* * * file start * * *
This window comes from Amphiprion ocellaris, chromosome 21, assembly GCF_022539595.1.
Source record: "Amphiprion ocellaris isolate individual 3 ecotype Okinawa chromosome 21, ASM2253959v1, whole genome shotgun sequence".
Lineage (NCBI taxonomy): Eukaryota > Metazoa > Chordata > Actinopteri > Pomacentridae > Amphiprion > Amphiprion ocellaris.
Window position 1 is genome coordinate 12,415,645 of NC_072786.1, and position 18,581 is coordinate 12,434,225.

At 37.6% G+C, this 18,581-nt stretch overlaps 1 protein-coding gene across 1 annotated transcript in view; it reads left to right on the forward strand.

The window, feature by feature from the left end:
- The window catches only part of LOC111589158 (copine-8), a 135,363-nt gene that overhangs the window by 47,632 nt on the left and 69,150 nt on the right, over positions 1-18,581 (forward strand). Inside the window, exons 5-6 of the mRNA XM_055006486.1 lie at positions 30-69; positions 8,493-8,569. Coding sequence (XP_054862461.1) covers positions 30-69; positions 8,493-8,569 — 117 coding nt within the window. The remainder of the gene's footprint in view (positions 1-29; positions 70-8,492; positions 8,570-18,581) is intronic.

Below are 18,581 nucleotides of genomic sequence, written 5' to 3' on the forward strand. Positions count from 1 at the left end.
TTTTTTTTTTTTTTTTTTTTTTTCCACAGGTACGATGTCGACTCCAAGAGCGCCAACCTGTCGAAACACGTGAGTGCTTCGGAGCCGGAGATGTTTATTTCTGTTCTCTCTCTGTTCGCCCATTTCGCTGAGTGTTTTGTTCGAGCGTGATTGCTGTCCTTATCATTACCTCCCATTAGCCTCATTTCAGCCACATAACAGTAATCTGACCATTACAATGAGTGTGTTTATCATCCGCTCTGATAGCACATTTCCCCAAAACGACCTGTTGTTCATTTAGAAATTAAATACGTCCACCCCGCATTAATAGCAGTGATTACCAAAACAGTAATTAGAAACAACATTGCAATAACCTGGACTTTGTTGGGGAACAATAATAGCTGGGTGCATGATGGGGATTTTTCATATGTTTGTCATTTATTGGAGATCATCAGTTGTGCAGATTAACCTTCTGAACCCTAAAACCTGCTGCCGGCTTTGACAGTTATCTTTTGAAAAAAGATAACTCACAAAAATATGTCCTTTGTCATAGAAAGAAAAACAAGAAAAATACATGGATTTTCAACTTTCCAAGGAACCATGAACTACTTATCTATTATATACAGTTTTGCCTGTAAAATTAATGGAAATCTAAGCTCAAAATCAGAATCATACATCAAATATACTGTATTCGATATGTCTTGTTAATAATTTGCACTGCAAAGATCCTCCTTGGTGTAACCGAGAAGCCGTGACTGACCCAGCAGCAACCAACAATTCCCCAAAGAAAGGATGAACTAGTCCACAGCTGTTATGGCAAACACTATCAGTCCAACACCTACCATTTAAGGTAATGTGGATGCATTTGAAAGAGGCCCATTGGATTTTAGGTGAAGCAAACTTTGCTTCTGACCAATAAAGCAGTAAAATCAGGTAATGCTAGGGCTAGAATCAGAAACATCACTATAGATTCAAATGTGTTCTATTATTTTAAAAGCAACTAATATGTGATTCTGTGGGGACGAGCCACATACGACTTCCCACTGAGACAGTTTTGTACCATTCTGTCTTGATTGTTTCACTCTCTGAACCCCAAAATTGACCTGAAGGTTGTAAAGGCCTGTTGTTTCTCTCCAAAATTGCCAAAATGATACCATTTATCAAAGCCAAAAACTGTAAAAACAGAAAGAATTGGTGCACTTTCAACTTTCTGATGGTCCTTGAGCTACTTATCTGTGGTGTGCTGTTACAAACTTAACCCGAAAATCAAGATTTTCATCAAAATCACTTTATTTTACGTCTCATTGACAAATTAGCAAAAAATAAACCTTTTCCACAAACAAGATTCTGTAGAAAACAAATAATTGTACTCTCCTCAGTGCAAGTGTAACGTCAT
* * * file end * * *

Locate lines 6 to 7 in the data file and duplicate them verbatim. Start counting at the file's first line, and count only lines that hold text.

The window, feature by feature from the left end:
- The window catches only part of LOC111589158 (copine-8), a 135,363-nt gene that overhangs the window by 47,632 nt on the left and 69,150 nt on the right, over positions 1-18,581 (forward strand). Inside the window, exons 5-6 of the mRNA XM_055006486.1 lie at positions 30-69; positions 8,493-8,569. Coding sequence (XP_054862461.1) covers positions 30-69; positions 8,493-8,569 — 117 coding nt within the window. The remainder of the gene's footprint in view (positions 1-29; positions 70-8,492; positions 8,570-18,581) is intronic.